Saluting our unique dads

Published 10:11 am Friday, June 16, 2017

Saluting our unique dads

My grandfather Mack was tall (6’5” as a matter of fact) and slim with a great sense of humor.  His professional baseball career was cut short by WWI but he lived to tell about it and came back to Mississippi to farm, raise 5 children with my grandmother Annie Valentine, and drive a rural mail route.   He was happy, loved to tell funny stories, drank Coca-Colas, and always enjoyed visiting with his friends in town and he had a kind heart.  Don’t believe I ever heard him utter a cross word.  I had many cousins on that side of the family and he loved to entertain us all at the farm. Got my height from PawPaw.
On the Tennessee side of the family was my grandfather Goff. I was his first grandchild and just happened to be born on his birthday.  I named him Boppie.  We had lots of fun together, especially on trips back to Tennessee. He was quiet, reserved, and extremely conscientious.  He loved to fish, drink hot coffee and to do a little picking on the mandolin.  And oh, could he whistle.  He whistled while he worked as a watch maker and repairman, usually hymns, but sometimes you might catch a little Hank Williams tune.  One would expect him to be rather meticulous about his work but he was as careful and fastidious in everything he did — in his shop, his garden, around their house and in the yard, and on his car.  And he adored my grandmother.  But when she might be gone he would make the best hot water cornbread ever for supper.  I have his blue eyes but not his wavy hair.
Now my daddy loved to fish, too. And cook fish. And he was good at both.  But he didn’t like to tell anyone where he caught ‘em. Nor did he like anyone who wouldn’t paddle.  That person wasn’t likely to go fishing with him more than once.
Daddy loved local news, events, and sports and piqued my interest in all three as well as local journalism.  He too loved music and was gifted with the ability to play any instrument by ear. He did learn to read a little music by playing trumpet in the Holly High School Marching Band but he always favored the guitar.  His stayed hooked up to the amplifier propped at the end of the sofa just waiting to be turned on. He’d sit on the arm of the sofa and pick and sing us a tune every night.  Sometimes he played the piano and we’d sing together.  Any song he had heard, he played.  I have his nose, but not his ear.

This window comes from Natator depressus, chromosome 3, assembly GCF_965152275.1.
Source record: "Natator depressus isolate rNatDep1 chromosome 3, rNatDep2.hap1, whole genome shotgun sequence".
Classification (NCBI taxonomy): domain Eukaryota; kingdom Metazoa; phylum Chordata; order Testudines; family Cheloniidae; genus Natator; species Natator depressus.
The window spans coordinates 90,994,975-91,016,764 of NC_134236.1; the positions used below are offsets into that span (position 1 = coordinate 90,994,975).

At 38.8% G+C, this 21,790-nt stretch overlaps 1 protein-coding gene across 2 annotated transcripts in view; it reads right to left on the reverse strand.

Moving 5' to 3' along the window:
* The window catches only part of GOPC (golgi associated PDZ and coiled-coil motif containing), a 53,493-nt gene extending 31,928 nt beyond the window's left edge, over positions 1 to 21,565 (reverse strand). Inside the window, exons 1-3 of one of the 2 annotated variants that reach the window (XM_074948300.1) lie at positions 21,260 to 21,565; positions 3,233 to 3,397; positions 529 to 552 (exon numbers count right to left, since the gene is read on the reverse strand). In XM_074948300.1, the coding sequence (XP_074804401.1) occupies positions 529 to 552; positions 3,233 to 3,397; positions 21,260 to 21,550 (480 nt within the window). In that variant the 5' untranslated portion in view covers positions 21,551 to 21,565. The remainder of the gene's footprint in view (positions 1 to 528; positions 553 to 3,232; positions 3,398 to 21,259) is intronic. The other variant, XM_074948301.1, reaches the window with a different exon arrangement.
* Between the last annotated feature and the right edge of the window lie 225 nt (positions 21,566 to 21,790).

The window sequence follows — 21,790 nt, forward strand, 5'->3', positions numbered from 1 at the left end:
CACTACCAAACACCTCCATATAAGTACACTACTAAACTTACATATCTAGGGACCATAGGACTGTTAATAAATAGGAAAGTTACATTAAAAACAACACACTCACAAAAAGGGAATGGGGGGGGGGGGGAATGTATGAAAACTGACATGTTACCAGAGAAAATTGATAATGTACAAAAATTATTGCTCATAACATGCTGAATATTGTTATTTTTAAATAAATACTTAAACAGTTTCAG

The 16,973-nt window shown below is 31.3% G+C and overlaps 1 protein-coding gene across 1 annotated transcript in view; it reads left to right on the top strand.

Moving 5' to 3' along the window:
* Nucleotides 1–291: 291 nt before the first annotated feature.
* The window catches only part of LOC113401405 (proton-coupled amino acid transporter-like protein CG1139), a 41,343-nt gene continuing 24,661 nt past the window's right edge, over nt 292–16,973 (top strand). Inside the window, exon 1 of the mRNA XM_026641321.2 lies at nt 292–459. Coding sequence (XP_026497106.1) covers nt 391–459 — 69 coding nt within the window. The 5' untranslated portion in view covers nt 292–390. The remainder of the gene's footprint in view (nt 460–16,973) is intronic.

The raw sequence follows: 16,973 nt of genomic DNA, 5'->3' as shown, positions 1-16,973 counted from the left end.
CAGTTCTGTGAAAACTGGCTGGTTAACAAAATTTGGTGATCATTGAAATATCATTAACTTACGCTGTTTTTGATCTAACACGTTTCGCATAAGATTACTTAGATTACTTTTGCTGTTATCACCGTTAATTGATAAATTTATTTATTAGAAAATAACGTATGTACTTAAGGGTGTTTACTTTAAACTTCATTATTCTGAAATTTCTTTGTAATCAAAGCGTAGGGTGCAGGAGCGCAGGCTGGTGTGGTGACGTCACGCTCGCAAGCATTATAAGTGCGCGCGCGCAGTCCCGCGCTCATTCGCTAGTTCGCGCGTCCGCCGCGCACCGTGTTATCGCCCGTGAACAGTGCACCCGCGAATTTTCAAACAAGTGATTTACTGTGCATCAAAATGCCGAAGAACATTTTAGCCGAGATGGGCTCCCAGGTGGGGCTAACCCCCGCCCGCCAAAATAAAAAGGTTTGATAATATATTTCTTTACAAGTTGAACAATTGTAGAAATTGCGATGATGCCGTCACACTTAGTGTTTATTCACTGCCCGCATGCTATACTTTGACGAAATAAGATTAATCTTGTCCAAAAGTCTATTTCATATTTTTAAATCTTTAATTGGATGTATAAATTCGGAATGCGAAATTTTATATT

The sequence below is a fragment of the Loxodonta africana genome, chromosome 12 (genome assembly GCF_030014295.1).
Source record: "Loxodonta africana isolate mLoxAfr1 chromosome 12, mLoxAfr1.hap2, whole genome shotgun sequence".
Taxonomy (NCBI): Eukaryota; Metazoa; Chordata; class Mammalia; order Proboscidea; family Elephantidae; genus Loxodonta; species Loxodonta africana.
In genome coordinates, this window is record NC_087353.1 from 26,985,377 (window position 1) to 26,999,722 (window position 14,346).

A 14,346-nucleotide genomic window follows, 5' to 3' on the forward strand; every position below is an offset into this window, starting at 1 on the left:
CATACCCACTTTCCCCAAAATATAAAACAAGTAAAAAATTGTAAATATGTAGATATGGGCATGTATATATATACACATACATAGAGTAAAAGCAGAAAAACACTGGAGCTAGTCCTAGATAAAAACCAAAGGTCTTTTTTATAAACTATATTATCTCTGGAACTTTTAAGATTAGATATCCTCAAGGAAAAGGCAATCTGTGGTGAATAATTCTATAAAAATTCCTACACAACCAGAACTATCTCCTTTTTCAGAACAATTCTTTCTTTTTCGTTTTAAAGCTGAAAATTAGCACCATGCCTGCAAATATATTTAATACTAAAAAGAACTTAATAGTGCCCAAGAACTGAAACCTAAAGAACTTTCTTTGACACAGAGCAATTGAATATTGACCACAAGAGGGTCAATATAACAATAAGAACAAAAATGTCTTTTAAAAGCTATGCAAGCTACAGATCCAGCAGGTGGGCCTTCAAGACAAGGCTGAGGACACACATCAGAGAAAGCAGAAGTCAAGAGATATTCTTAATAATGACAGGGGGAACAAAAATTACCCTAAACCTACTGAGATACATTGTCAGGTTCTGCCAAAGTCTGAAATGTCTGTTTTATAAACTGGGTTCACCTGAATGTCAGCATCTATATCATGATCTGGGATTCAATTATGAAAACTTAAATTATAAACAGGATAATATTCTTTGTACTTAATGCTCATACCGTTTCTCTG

My boys learned to be good fathers from theirs.  DW was a hands-on dad from the very start, but with twins there was no choice.  We had an on-the-job crash course in parenting!  As they grew, he taught them life skills (and continues to) in the shop, in the yard, under the hood, and around the house.  I’m thankful that Zachary, Nicholas, and James all saw him work diligently at his job and at home and watched him lead in our home, in the church, and in the community.   And thankfully they all became hands-on-dads too, setting an example for their children to learn from and follow with the same love, joy and respect that they saw in DW.  Full circle.
So, men I said all of this to say please be the best you can, every day, in every way.  Someone is watching. I’m thankful for the fathers in my life.

Happy Father’s Day.

Sign up for our daily email newsletter

Get the latest news sent to your inbox

Recipe of the Week

Nice Pork Chops
I don’t even have to ask what DW wants for his Father’s Day dinner!

4 thick pork chops (about 1 ½ inches thick)
½ cup Worcestershire sauce
½ cup soy sauce
1 – 2 teaspoons oriental hot chili sauce

Mix ingredients together and pour over pork chops in a glass baking dish.  Marinate about 2 hours, turning at least once.  Preheat grill.  Grill pork chops over high heat (450 – 500 degrees, or hot coals) for 5 – 7 minutes on each side, depending on thickness of meat.  Use marinade to baste pork chops before and after turning and one last time before removing from grill.  Place on platter and wrap immediately with heavy duty foil.  Allow meat to stand at least 10 minutes before serving.  Note: this marinade can be made in any amount, always use equal portions of Worcestershire and soy sauces.  Chili sauce can be omitted.  Serve with dad’s favorite sides.